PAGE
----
On December 1, 2017, EPA released the agency’s first official about-face on an Obama-era proposed environmental rule. In its final “Financial Responsibility Requirements under CERCLA Section 108(b) for Classes of Facilities in the Hardrock Mining Industry,” EPA concluded that the financial assurance requirements it had proposed under CERCLA for hardrock mining companies in January 20171 were unnecessary given developments in the industry and assurances already required under state laws and regulations. The final rule is notable in two respects: (1) it marks the closing of a lengthy and contentious process dealing with CERCLA financial responsibility rules; and (2) it is the first of what likely will be numerous final roll-backs of Obama-era policies.
The financial assurance provisions in CERCLA (officially, the Comprehensive Environmental Response, Compensation, and Liability Act of 1980) are designed to help “ensure that potentially responsible parties (PRPs), and not public funding sources, bear the financial burden of completing Superfund cleanups.”2 CERCLA § 108(b) does not require financial assurance of all industrial categories. Specifically, financial assurance is required only to the extent “consistent with the degree and duration of risk associated with the production, transportation, treatment, storage, or disposal of hazardous substances” from an industrial category.3
When it comes to hardrock mining and financial assurance, it all goes back to a 2008 citizen suit against EPA for failure to promulgate financial responsibility requirements under CERCLA § 108 for certain classes of facilities, including hardrock mining.4 The court in that case ordered that EPA identify classes of facilities that may require financial assurances. As a result, EPA conducted a rulemaking to determine if new requirements were needed for the hardrock mining industry. On July 28, 2009, EPA complied with the court’s order, and the agency affirmatively identified hardrock mining as an industry for which it would consider and, as appropriate, adopt financial assurance requirements. EPA provided a general definition of “hardrock mining,” which encompassed all hardrock mining activities, including legacy activities conducted prior to modern regulation.5
In an attempt to expedite rulemaking, environmental groups filed a new lawsuit in 2014 to compel issuance of financial assurance rules for four specific industrial categories, including hardrock mining. The D.C. Circuit Court of Appeals then ordered EPA to propose a rule for the hardrock mining industry by December 1, 2016, and issue a final rule or determination by December 1, 2017.6
On Jan. 11, 2017, the proposed Financial Responsibility Requirements Under CERCLA § 108(b) for Classes of Facilities in the Hardrock Mining Industry were published in the Federal Register.7 The proposed rule would have required hardrock mining facilities to take on financial assurance programs.8 In support, EPA stated that its “research indicated that the hardrock mining and mineral processing industry typically operates on a large scale, and, in some situations,” causes large-scale exposure to hazardous substances.9 In its proposed rule, EPA pointed to eight factors that it has historically considered when assessing the risk profile of an industry and determining whether financial assurance regulation of that industry is required:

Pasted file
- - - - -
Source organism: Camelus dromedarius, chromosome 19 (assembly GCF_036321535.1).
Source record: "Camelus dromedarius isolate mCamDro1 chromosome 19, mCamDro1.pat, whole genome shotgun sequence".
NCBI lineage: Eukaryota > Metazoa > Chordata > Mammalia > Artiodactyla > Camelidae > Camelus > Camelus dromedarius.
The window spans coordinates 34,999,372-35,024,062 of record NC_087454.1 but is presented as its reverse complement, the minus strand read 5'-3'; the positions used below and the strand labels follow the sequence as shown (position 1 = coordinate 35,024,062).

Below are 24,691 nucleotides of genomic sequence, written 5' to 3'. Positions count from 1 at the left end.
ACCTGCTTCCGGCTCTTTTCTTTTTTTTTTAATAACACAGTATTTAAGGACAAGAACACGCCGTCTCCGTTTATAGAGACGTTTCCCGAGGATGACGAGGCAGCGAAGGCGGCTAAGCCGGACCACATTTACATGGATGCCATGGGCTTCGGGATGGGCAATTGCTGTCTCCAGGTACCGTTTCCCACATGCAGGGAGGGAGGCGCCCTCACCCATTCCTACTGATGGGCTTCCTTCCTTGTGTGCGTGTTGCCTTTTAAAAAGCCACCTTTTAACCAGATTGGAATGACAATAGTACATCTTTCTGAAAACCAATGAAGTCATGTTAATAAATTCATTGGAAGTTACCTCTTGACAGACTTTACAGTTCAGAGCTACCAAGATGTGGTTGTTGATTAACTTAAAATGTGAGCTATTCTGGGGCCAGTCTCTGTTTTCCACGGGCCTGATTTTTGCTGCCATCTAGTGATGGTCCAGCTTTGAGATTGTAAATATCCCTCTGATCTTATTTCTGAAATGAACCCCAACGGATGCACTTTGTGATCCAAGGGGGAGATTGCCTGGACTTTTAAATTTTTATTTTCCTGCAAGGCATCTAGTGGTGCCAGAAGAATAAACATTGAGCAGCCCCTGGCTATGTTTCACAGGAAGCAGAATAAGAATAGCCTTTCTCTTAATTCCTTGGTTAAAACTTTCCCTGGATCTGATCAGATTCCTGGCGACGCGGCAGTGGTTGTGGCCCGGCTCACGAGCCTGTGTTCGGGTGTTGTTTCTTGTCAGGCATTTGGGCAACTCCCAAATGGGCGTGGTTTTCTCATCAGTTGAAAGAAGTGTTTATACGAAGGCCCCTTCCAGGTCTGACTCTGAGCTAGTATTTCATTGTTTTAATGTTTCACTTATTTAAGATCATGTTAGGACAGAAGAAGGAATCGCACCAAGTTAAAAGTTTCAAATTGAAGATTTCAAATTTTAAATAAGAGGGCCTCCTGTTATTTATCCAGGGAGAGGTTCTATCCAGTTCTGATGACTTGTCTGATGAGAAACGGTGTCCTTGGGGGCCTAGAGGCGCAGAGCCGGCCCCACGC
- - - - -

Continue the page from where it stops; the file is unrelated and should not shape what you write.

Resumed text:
- Annual amounts of hazardous substances released to the environment.
- The number of facilities in active operation and production.
- The physical size of the operation.
- The extent of environmental contamination.
- The number of sites on the CERCLA site inventory (including both NPL sites and non-NPL sites).
- Government expenditures.
- Projected clean-up expenditures.
- Corporate structure and bankruptcy potential.10
The Agency’s Decision
EPA received over 11,000 public comments on the proposed rule by July 2017. Having weighed the public comments, EPA determined not to issue any final regulations for the sector. Further, EPA decided against requiring evidence of financial responsibility at hardrock mining facilities. Reasoning that it is appropriate to consider “existing federal and state regulatory programs and improved mining practices at modern mines,” EPA concluded that, as a result of existing regulations on mining, as well as voluntary changes in mining practices, modern mines are unlikely to become Superfund sites requiring taxpayer-funded cleanup. EPA thus reversed course from the proposed rule, finding that financial responsibility requirements are unwarranted.
EPA explained that it sought to avoid duplication of other state and federal financial responsibility requirements and considered that the proposed rule might have preempted certain existing state financial responsibility requirements. It also reasoned that the regulated industry may have difficulty obtaining the financial instruments required by the proposed rule. For these reasons, EPA elected not to issue any regulations requiring financial assurance.
Although EPA’s final decision provides ample reasoning to support its choice not to require financial assurance, that decision necessarily opens the door to legal challenges that are likely to claim alleged violation by EPA of both CERCLA and the court order requiring the agency to undertake a rulemaking. At least one advocacy group has already pledged to challenge the decision. Such a challenge will likely focus on whether CERCLA and the court order, separately or together, required EPA to finalize and implement an actual regulation imposing some form of financial assurance requirements on the hardrock mining sector, not merely that EPA consider its options and complete the rulemaking process.